Our classmates are paying around 2000 euros every year for the education, but as Finnish students we didn’t need to pay anything. That’s why it was a shock for me how much the Dutch students were keeping noise in the lectures, because in Finland students are silent and respecting the lecturer. If the lecturer didn’t have any authority the Dutch students really took unscrupulously the advance from it; they were just chatting, being on Facebook, tweeting, reading news, and doing everything else than listening. For me and for others, who wanted to listen, keeping disturbing noise was really rude because it wasn’t even obligatory to be in the lectures. But probably this is one reason, why Dutch are having “silent” railroad cars – in Finland we don’t need those, because people are already silent and using their headphones. 😀

Every week there was market on Haagdijk street on Saturdays and in the city center on Fridays. The farmers were selling their products straight to the customers, why the prices were lower than in the grocery stores. In Finland the markets are kept rarely, because the farmers need to pay the same taxes than stores. In the Netherlands it’s probably a weekly habit, because of the trading history and more warm weathers than in Finland. There was some small details of the Netherlands and Dutch. 🙂

image04

 

Comments Off on Dutch Culture and Society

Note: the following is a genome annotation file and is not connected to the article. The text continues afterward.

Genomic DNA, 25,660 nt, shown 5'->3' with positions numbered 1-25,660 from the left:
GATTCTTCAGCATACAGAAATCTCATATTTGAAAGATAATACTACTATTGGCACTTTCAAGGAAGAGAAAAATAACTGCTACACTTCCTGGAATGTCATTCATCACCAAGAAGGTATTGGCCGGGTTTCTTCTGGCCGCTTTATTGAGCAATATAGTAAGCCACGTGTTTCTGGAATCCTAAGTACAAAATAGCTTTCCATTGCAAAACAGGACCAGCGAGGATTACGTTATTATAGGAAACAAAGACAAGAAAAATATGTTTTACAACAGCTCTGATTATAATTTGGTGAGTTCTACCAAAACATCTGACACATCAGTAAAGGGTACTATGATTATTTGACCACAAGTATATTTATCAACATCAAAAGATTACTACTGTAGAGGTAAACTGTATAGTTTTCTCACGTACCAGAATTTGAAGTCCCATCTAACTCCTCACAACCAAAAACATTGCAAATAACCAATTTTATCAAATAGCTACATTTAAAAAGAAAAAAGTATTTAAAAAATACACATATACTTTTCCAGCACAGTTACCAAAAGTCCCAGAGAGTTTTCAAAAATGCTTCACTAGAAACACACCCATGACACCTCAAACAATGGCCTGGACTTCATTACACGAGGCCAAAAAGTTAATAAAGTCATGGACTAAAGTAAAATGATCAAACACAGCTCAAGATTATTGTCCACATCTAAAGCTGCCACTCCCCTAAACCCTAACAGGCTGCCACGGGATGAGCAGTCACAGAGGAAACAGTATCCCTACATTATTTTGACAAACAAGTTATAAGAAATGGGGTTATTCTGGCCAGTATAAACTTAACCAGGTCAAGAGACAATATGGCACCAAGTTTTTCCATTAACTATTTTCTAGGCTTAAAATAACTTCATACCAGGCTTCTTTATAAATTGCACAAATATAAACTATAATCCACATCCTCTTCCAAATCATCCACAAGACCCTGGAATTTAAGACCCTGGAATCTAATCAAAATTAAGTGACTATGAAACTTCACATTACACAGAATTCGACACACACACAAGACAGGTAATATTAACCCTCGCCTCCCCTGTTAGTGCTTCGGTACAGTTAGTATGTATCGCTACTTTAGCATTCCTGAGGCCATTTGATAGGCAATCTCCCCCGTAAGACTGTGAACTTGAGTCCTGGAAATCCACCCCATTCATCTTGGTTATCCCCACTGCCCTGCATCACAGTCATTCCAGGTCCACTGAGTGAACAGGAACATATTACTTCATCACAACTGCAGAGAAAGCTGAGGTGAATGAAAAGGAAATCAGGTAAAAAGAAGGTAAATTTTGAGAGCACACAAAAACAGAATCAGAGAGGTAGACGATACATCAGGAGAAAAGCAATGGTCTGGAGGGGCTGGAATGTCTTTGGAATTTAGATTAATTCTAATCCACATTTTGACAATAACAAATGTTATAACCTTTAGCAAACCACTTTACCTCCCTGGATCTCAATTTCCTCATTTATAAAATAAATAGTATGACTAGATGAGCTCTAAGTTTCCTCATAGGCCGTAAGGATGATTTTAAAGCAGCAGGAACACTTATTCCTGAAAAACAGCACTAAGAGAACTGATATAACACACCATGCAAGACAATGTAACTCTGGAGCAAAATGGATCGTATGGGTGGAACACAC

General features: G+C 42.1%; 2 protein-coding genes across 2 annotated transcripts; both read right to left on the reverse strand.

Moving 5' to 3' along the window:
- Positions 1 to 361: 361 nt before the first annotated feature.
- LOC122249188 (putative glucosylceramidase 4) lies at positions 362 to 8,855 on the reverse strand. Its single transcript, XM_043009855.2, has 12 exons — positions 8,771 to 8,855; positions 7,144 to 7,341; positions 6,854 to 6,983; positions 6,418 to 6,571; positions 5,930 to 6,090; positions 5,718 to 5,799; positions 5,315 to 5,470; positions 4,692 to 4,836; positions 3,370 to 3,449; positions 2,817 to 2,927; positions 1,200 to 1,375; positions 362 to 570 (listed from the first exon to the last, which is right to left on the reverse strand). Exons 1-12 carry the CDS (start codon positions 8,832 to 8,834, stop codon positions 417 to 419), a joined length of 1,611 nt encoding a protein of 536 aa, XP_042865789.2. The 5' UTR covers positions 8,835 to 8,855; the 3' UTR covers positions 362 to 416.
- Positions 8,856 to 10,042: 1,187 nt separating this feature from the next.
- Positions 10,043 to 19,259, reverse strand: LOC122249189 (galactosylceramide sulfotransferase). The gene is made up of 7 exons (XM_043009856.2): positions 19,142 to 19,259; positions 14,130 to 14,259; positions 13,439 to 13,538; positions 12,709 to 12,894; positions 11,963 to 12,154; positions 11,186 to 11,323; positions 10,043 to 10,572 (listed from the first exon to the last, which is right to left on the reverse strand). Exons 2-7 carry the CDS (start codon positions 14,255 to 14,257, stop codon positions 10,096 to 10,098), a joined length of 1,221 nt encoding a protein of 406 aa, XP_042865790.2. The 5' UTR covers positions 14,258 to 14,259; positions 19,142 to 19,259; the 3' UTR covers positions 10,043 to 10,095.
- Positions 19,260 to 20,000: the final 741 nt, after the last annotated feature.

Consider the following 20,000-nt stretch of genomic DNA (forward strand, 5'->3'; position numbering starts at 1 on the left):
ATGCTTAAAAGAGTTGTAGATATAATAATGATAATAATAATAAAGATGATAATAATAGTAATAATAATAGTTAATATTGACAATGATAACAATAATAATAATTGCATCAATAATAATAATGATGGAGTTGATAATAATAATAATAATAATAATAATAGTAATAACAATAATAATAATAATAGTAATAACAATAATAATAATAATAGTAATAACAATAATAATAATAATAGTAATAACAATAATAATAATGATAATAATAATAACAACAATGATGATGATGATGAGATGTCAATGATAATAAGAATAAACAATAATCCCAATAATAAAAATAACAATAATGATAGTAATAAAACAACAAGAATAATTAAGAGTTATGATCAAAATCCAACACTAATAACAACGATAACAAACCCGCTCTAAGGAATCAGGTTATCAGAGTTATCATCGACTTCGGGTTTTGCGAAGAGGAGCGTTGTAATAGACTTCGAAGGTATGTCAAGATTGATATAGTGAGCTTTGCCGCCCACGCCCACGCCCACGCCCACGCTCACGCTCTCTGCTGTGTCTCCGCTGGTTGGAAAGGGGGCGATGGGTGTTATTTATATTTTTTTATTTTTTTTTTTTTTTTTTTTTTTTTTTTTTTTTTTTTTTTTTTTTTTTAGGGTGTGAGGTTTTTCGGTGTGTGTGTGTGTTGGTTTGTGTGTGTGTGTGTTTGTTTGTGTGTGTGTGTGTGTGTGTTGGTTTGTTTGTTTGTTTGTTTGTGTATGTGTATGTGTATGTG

Third time in Belgium

Few days ago it became our third time visiting in Belgium. It’s so easy to go from Breda to Belgium, because the train connections are so good and going often. First time when we went to Belgium it was at in the end of September. We were going with our floorball team’s founder and leader Victor by car to city called Antwerpen. Victor wanted to take us under the ground to the tunnels – in Antwerpen the canals were closed, because the water was so dirty and smelling. But it wasn’t possible, because it is so popular that it should been reserved earlier; there was already the maximum amount of visitors going in the tunnels with their flashlights.

image01

So then we were just walking around the city center and Victor was telling us about the history. In the central square was going on trial cycling competition, which looked so cool! 😀 It’s unbelievable how the guys could balanced so well with their bikes and bounce so high.  In the area was going on few guys on the same time, but everyone were having their own referee who was counting the mistakes and taking the time. Even I don’t know how the points are counted this guy in the upper photo didn’t do any mistakes in his bounce – if I got it right – because one other competitor falled down and just gave up and moved to the next point.

image02Middle of their race was also unique fountain; statue of men throwing his hand. The story behind the statue is that in the old times a giant was taking tolls from people, who were crossing the river. Those who didn’t have the money or refused for paying it, the giant called Antigoon, cut their other hand and throw it to the river as a payment. Throwing the hand is in Dutch hand werpen from where comes the city’s name: Antwerpen. 🙂